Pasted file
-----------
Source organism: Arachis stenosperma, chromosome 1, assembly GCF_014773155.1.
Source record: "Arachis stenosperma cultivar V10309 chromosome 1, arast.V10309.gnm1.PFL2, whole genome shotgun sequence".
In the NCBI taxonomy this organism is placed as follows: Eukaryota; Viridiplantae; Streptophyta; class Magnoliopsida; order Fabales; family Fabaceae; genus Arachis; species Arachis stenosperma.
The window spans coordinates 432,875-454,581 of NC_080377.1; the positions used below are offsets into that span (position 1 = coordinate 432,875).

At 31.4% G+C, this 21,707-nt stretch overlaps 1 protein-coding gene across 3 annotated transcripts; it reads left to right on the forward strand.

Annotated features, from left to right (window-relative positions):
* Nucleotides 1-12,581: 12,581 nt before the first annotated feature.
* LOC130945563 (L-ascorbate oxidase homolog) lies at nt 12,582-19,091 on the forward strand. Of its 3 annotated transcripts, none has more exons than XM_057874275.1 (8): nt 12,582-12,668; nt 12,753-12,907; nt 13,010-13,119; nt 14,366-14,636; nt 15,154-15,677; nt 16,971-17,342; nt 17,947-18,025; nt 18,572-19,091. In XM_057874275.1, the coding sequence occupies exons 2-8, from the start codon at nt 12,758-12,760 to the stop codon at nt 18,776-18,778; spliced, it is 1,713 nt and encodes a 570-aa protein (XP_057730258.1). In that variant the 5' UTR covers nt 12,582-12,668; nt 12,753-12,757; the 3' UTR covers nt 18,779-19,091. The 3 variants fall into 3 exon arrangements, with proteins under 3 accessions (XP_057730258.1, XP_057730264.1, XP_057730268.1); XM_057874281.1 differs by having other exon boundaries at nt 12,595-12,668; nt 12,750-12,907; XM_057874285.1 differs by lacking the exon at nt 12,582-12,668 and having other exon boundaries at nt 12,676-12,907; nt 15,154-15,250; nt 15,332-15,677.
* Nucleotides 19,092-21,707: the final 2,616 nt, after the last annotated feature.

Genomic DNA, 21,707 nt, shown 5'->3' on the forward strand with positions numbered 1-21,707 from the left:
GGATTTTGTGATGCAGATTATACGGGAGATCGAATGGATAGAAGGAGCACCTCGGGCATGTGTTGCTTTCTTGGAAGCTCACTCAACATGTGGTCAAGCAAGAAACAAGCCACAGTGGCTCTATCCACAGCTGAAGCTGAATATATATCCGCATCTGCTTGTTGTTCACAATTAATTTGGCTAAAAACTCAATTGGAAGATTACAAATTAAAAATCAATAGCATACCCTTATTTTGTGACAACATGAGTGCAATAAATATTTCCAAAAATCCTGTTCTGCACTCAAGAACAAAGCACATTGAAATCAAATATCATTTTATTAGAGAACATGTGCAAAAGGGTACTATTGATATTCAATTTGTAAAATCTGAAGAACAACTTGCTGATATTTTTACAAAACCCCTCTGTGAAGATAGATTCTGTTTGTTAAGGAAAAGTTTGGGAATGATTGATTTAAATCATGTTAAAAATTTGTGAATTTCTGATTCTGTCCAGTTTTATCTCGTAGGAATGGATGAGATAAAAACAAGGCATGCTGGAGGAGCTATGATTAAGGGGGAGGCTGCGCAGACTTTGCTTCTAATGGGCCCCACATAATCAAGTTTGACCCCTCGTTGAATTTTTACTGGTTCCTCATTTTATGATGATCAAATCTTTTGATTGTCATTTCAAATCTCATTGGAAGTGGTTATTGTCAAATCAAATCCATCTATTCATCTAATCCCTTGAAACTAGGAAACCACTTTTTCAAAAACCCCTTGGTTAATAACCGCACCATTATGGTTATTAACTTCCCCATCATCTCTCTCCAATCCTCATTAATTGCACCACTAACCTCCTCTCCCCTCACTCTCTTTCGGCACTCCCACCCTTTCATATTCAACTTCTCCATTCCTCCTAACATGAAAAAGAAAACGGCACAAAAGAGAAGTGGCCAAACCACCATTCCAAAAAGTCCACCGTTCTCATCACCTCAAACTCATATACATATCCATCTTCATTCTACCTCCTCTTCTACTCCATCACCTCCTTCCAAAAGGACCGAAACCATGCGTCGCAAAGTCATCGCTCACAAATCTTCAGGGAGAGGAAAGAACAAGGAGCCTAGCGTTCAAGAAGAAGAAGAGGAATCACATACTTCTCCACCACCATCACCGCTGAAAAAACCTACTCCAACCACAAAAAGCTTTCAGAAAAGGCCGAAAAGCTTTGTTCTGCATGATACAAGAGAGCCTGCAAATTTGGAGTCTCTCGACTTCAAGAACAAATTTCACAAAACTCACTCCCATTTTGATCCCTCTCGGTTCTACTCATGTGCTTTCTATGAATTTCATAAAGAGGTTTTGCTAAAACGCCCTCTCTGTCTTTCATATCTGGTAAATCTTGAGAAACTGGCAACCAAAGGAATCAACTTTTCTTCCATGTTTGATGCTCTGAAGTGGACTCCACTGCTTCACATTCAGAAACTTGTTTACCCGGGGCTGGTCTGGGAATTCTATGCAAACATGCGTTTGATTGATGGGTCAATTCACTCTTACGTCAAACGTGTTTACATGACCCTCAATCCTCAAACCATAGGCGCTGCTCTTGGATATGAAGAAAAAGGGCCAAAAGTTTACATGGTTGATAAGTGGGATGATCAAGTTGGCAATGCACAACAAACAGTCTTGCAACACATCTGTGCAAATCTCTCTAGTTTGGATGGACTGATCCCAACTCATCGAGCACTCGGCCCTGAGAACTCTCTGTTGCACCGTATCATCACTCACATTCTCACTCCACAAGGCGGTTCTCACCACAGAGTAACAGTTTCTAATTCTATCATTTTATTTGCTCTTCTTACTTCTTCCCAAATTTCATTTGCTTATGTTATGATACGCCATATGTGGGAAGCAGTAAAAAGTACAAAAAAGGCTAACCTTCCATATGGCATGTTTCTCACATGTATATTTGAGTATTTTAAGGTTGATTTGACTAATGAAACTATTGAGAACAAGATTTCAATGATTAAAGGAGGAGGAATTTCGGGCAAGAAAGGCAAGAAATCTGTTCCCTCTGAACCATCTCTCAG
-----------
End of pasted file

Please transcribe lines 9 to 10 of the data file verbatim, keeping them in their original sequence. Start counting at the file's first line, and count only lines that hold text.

* Nucleotides 19,092-21,707: the final 2,616 nt, after the last annotated feature.

Genomic DNA, 21,707 nt, shown 5'->3' on the forward strand with positions numbered 1-21,707 from the left: